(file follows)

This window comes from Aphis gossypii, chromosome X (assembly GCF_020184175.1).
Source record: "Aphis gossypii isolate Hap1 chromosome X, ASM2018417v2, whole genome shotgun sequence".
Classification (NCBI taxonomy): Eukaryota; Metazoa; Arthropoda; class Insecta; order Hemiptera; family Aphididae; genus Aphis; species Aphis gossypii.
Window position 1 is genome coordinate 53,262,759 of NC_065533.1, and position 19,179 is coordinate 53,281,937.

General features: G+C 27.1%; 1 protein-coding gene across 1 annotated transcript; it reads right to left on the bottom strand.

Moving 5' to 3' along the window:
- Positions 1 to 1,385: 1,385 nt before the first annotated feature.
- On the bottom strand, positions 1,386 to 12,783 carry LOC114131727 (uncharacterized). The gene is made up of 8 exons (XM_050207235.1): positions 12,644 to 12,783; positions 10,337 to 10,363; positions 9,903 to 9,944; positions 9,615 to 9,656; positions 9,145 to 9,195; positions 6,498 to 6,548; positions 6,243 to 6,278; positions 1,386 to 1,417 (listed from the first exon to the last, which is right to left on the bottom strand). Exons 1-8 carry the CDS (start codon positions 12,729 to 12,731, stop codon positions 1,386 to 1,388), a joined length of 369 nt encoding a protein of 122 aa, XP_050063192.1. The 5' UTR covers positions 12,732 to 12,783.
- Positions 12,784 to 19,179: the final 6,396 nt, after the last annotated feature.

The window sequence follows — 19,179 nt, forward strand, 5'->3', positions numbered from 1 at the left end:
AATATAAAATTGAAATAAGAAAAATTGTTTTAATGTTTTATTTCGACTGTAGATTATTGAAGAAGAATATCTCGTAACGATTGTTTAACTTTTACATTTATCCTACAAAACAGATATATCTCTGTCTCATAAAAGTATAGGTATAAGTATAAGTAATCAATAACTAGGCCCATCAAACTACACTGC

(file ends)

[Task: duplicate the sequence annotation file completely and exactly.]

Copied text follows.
This window comes from Aphis gossypii, chromosome X (assembly GCF_020184175.1).
Source record: "Aphis gossypii isolate Hap1 chromosome X, ASM2018417v2, whole genome shotgun sequence".
Classification (NCBI taxonomy): Eukaryota; Metazoa; Arthropoda; class Insecta; order Hemiptera; family Aphididae; genus Aphis; species Aphis gossypii.
Window position 1 is genome coordinate 53,262,759 of NC_065533.1, and position 19,179 is coordinate 53,281,937.

General features: G+C 27.1%; 1 protein-coding gene across 1 annotated transcript; it reads right to left on the bottom strand.

Moving 5' to 3' along the window:
- Positions 1 to 1,385: 1,385 nt before the first annotated feature.
- On the bottom strand, positions 1,386 to 12,783 carry LOC114131727 (uncharacterized). The gene is made up of 8 exons (XM_050207235.1): positions 12,644 to 12,783; positions 10,337 to 10,363; positions 9,903 to 9,944; positions 9,615 to 9,656; positions 9,145 to 9,195; positions 6,498 to 6,548; positions 6,243 to 6,278; positions 1,386 to 1,417 (listed from the first exon to the last, which is right to left on the bottom strand). Exons 1-8 carry the CDS (start codon positions 12,729 to 12,731, stop codon positions 1,386 to 1,388), a joined length of 369 nt encoding a protein of 122 aa, XP_050063192.1. The 5' UTR covers positions 12,732 to 12,783.
- Positions 12,784 to 19,179: the final 6,396 nt, after the last annotated feature.

The window sequence follows — 19,179 nt, forward strand, 5'->3', positions numbered from 1 at the left end:
AATATAAAATTGAAATAAGAAAAATTGTTTTAATGTTTTATTTCGACTGTAGATTATTGAAGAAGAATATCTCGTAACGATTGTTTAACTTTTACATTTATCCTACAAAACAGATATATCTCTGTCTCATAAAAGTATAGGTATAAGTATAAGTAATCAATAACTAGGCCCATCAAACTACACTGC